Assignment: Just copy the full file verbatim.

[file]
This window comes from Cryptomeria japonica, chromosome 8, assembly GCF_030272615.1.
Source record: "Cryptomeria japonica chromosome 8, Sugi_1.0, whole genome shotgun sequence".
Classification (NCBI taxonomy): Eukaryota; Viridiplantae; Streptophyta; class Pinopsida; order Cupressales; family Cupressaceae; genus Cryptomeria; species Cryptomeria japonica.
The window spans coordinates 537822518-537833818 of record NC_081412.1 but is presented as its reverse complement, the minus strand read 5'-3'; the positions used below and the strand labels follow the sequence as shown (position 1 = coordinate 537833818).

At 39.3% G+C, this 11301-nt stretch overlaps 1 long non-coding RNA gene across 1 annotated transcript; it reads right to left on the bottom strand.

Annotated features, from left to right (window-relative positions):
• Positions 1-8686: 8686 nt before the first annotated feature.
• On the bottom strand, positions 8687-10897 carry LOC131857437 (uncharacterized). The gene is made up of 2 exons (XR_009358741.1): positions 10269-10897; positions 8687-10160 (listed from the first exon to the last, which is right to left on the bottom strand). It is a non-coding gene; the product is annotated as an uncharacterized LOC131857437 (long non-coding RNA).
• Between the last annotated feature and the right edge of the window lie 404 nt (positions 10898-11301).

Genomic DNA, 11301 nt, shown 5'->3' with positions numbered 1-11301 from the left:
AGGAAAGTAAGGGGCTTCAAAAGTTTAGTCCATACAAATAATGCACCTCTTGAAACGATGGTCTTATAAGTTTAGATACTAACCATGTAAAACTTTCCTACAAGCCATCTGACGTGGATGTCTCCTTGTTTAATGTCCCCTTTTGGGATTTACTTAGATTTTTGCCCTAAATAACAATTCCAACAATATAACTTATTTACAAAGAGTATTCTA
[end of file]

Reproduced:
This window comes from Cryptomeria japonica, chromosome 8, assembly GCF_030272615.1.
Source record: "Cryptomeria japonica chromosome 8, Sugi_1.0, whole genome shotgun sequence".
Classification (NCBI taxonomy): Eukaryota; Viridiplantae; Streptophyta; class Pinopsida; order Cupressales; family Cupressaceae; genus Cryptomeria; species Cryptomeria japonica.
The window spans coordinates 537822518-537833818 of record NC_081412.1 but is presented as its reverse complement, the minus strand read 5'-3'; the positions used below and the strand labels follow the sequence as shown (position 1 = coordinate 537833818).

At 39.3% G+C, this 11301-nt stretch overlaps 1 long non-coding RNA gene across 1 annotated transcript; it reads right to left on the bottom strand.

Annotated features, from left to right (window-relative positions):
• Positions 1-8686: 8686 nt before the first annotated feature.
• On the bottom strand, positions 8687-10897 carry LOC131857437 (uncharacterized). The gene is made up of 2 exons (XR_009358741.1): positions 10269-10897; positions 8687-10160 (listed from the first exon to the last, which is right to left on the bottom strand). It is a non-coding gene; the product is annotated as an uncharacterized LOC131857437 (long non-coding RNA).
• Between the last annotated feature and the right edge of the window lie 404 nt (positions 10898-11301).

Genomic DNA, 11301 nt, shown 5'->3' with positions numbered 1-11301 from the left:
AGGAAAGTAAGGGGCTTCAAAAGTTTAGTCCATACAAATAATGCACCTCTTGAAACGATGGTCTTATAAGTTTAGATACTAACCATGTAAAACTTTCCTACAAGCCATCTGACGTGGATGTCTCCTTGTTTAATGTCCCCTTTTGGGATTTACTTAGATTTTTGCCCTAAATAACAATTCCAACAATATAACTTATTTACAAAGAGTATTCTA